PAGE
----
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02.11.10

FSF Smears

Posted in Apple, DRM, FSF, GNU/Linux at 6:56 pm by Dr. Roy Schestowitz

FSF logo

Summary: Mac blogger Ronald Carlson and IDG write about the FSF and the former (at the least) associates the messenger rather than the message with controversial neighbourhood

THE USE OF smears to attack a source of criticism rather than its actual message is a shameless tactic. The FSF is doing some fantastic work in recent months, e.g. [1, 2], but it is subjected to the same daemonisation tactics that Boycott Novell suffers from. Interestingly enough, Novell employees are among those who smear the FSF, not just those who smear Boycott Novell for obvious reasons (they get caught and exposed).

We were curious enough to find another FSF-hostile rant which compares the FSF to religion (explicitly evocative of “bible”). It’s a typical attack [1, 2, 3] against a largely-atheist/antitheist institute. It would be better not to parrot the slurs from an Apple proponent (he is angry because of the iPad [1, 2, 3, 4, 5, 6, 7]), but here is part of his rant:

That said, I don’t like DRM, but I dislike the Free Software Foundation (FSF, the actual people behind this “protest”) even less. Whereas the area of software patents needs urgent reform and the concept of fair use needs to be defined and codified, these folks want all software to be “free,” a slippery concept that they describe as “free as in free speech, not as in free beer.”

The author, Ronald Carlson, does not confuse freedom with price, but that said, the FSF is wrongly being described as incompatible with business. It couldn’t be further from the truth given the many examples where Free software pays the wages of many thousands of developers.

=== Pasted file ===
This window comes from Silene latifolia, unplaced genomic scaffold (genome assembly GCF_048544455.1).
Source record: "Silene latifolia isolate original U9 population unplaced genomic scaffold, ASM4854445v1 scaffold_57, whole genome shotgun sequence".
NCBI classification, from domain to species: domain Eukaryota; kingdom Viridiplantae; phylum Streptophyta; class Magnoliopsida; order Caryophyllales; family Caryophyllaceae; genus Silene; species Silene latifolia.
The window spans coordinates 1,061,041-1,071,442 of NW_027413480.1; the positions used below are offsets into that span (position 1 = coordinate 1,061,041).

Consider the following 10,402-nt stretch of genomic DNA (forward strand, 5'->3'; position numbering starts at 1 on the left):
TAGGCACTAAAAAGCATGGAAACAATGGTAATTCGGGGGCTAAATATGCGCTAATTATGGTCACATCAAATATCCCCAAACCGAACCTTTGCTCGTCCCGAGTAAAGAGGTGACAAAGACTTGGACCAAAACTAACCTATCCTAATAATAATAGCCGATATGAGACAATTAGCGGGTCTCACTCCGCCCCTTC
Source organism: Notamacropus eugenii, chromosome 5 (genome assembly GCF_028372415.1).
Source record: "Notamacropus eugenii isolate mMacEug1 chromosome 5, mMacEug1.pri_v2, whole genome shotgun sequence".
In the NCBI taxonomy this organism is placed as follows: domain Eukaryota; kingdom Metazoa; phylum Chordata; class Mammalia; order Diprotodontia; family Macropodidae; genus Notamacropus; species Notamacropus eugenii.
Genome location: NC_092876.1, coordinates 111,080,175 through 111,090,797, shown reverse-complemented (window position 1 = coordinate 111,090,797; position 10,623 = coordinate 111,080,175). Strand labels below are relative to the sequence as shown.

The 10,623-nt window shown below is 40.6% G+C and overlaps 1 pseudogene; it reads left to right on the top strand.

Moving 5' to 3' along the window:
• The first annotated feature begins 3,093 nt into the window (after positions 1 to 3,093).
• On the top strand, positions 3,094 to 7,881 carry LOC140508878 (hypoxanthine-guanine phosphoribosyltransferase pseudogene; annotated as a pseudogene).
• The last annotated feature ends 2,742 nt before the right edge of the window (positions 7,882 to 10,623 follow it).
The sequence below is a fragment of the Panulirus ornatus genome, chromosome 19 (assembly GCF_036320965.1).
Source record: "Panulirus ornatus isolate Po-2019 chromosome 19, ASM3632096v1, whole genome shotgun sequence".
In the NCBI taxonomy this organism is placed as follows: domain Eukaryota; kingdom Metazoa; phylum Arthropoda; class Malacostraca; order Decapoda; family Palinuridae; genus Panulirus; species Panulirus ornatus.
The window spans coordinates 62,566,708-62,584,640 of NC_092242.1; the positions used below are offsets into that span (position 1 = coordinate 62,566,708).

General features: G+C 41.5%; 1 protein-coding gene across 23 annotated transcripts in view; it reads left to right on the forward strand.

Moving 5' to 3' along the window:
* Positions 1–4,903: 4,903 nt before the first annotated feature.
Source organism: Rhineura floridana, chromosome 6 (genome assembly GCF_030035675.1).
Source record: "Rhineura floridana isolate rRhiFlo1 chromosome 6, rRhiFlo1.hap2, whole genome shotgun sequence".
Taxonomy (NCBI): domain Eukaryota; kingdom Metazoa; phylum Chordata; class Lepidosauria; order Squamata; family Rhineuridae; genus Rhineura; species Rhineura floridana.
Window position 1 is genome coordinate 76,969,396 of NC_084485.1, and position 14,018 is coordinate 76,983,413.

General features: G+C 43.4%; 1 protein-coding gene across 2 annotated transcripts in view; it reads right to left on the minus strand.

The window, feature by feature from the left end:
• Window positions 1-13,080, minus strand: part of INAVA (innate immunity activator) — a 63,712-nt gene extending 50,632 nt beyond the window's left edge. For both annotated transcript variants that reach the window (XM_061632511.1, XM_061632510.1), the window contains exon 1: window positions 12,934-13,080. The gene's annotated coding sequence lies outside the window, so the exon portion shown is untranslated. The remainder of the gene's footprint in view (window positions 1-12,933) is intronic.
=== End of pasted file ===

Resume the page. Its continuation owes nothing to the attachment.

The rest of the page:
The above makes religious references (for example, “the bible would read if it had been written by software engineers”), but sometimes we see the FSF compared to "terrorism". That’s a lot more serious and a few days ago we found the following weirdly-worded overview from IDG, which receives income from Microsoft [1, 2, 3, 4, 5]. It says (in full):

Our fourth annual compilation of the current year’s most notable technology-related 25th anniversaries includes Microsoft’s release of Windows 1.0, registration of the first dot-com domain names, the founding of AOL, the publication of Richard Stallman’s GNU Manifesto, and the first fatal attack by the Unabomber.

This last bit smells like a smear by association and proximity. The IDG author mentions Unabomber (who had an infamous manifesto) right after the GNU manifesto. It could be a coincidence though it could also be intentional, but it’s impossible to prove this. On several occasions, Internet trolls tried to compare yours truly to the serial murderer Unabomber, so the text above strikes a nerve.

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